# Fourier Analysis with Donny Lee

## Video Lectures

Displaying all 17 video lectures.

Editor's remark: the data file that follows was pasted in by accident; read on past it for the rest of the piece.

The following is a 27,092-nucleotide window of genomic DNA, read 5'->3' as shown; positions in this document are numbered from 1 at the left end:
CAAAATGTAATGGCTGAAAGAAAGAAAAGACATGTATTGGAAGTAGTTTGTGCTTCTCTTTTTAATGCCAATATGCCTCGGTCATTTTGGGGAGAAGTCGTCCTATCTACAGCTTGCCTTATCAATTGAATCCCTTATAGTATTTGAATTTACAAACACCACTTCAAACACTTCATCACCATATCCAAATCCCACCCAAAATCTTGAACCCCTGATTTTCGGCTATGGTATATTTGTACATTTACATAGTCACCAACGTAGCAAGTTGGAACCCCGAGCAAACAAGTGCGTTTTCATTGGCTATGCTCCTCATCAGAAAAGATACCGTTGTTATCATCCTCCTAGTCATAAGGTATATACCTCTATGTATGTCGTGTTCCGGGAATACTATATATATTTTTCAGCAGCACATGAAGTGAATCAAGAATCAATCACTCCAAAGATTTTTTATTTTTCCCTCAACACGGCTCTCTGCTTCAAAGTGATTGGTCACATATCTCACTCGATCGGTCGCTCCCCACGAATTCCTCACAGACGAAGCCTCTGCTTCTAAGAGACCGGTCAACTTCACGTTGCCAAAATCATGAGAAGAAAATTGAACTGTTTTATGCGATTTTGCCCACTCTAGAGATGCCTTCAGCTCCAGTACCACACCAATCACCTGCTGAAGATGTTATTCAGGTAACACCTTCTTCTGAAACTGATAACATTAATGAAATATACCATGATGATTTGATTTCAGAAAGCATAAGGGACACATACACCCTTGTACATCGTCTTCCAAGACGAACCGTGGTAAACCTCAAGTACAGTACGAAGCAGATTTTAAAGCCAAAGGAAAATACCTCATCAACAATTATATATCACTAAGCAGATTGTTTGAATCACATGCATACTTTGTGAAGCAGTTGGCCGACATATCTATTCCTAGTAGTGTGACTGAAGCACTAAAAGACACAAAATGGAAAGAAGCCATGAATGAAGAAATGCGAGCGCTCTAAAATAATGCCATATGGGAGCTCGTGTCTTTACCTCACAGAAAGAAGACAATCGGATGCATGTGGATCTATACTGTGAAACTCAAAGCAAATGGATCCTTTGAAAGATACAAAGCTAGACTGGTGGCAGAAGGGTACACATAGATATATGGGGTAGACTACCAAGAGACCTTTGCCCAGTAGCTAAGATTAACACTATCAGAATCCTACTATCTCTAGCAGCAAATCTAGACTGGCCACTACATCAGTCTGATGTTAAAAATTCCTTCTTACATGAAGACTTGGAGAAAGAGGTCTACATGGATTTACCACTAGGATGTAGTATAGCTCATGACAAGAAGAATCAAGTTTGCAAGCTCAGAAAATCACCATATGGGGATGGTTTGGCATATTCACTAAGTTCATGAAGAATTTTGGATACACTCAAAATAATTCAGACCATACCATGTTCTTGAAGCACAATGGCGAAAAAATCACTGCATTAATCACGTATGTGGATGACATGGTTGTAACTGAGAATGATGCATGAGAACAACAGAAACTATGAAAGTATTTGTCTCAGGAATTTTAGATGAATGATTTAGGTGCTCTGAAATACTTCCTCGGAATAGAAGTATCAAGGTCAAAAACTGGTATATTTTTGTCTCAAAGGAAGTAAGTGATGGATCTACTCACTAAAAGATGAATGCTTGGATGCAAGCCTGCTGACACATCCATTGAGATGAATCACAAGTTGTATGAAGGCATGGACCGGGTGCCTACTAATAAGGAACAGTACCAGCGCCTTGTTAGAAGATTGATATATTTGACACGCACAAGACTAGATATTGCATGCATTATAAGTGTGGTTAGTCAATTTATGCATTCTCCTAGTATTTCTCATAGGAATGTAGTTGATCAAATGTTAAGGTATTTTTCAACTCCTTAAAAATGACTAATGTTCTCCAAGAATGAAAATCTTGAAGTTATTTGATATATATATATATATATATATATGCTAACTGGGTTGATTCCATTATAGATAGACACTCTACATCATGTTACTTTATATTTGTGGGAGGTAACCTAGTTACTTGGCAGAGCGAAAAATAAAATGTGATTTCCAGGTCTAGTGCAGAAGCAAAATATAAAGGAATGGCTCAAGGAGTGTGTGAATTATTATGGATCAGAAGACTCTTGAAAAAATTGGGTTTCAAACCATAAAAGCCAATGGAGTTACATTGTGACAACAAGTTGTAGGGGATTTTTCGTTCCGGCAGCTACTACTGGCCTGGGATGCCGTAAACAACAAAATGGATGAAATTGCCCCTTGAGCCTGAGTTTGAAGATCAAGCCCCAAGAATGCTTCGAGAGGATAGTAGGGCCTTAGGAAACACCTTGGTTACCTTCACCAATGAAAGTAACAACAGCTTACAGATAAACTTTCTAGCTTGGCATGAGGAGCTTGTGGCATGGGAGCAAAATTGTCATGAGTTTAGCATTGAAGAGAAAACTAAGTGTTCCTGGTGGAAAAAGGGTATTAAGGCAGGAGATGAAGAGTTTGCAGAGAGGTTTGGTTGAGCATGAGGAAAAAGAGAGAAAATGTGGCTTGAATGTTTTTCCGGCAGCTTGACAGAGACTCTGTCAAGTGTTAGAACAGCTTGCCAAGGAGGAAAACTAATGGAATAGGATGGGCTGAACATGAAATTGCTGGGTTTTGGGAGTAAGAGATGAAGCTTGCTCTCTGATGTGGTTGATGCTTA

Lecture 1 Play Video Definition of the Fourier Series In this video lesson, Math Instructor Donny Lee begins a study on the work of Joseph Fourier (1768-1830) with the definition of the Fourier Series: A way of expressing functions as infinite sums or integrals or trigonometry functions. Lecture 2 Play Video Fourier Series of a 'Broken' Function In this video lesson, Math Instructor Donny Lee uses the definitions from the previous lesson to give an example of how you write a Fourier Series from a graph of a function, a 'broken' function in this case. Lecture 3 Play Video Fourier Series of Function on [-L, L] In this video lesson, Math Instructor Donny Lee uses a simple substitution, to extend the definition of a Fourier Series of a function, this time integrable from -L to L. Lecture 4 Play Video Example of Fourier Series on [-L, L] In this video lesson, Math Instructor Donny Lee looks at a simple example, this time a function integrable on [-3, 3]. Lecture 5 Play Video Fourier Series On Odd and Even Functions In this video lesson, Math Instructor Donny Lee takes advantage of certain properties of odd and even functions to simplify the work in finding the Fourier Series. Note: Error in the video, for odd functions, -f(x)=f(-x). Lecture 6 Play Video Fourier Series of x^2 [may not = f(x)] In this video lesson, Math Instructor Donny Lee uses the even property of a function, to find the Fourier Series of x^2 on [-3, 3] which serves as an example of why certain functions do not need to agree with its Fourier Series. A Convergence Theorem is needed. Lecture 7 Play Video Recap On Piecewise Continuous Functions In this video lesson, Math Instructor Donny Lee will revise some basic definitions of limits and derivatives of piecewise continuous functions, which are needed in learning the convergence theorem of Fourier Series. Lecture 8 Play Video Convergence Theorem of a Fourier Series In this video lesson, Math Instructor Donny Lee discusses the Convergence Theorem of a Fourier Series, a very important theorem in Fourier Analysis. Lecture 9 Play Video Convergence of Fourier Series of f(x)=2x In this video lesson, Math Instructor Donny Lee uses the Convergence Theorem, and looks at a simple function: f(x) = 2x on [-pi, pi]. Lecture 10 Play Video Convergence of a 'broken' Function In this video lesson, Math Instructor Donny Lee looks at a slightly more complicated example, and discusses "Where does the Fourier Series of a 'broken' function converge to?". Lecture 11 Play Video Graphs of Various Fourier Series In this video lesson, Math Instructor Donny Lee looks at the graphs of various Fourier Series. To illustrate the series, Donny Lee takes the Nth partial sum. It is also here where we notice some interesting behavior of some Fourier Series. Lecture 12 Play Video Contrasting Power and Fourier Series In this video lesson, Math Instructor Donny Lee studies the convergence theorem, and compares that with another convergence theorem, that being the one for the Power Series. Lecture 13 Play Video Fourier Cosine Series In this video lesson, Math Instructor Donny Lee talks about the Fourier Series of functions which are integrable on [0, L]. Lecture 14 Play Video Fourier Sine Series In this video lesson, Math Instructor Donny Lee teaches another way of writing the Fourier Series of functions which are integrable on [0, L], which is to do a half range expansion, this time with sine terms. Lecture 15 Play Video Half Range Expansions of f(x)=e^2x In this video lesson, Math Instructor Donny Lee uses the techniques taught for getting the half range expansion of a function with either cosine or sine terms, and looks at f(x)=e^2x on [0, 1]. Lecture 16 Play Video Periodic Functions In this video lesson, Math Instructor Donny Lee extends the basic ideas of Fourier Series and looks at periodic functions, which repeat themselves after a period T. Lecture 17 Play Video Phase Angle Form of a Function In this video lesson, Math Instructor Donny Lee will find the Fourier Series of a periodic function g(x), write it in its phase angle form and glimpse at its amplitude spectrum.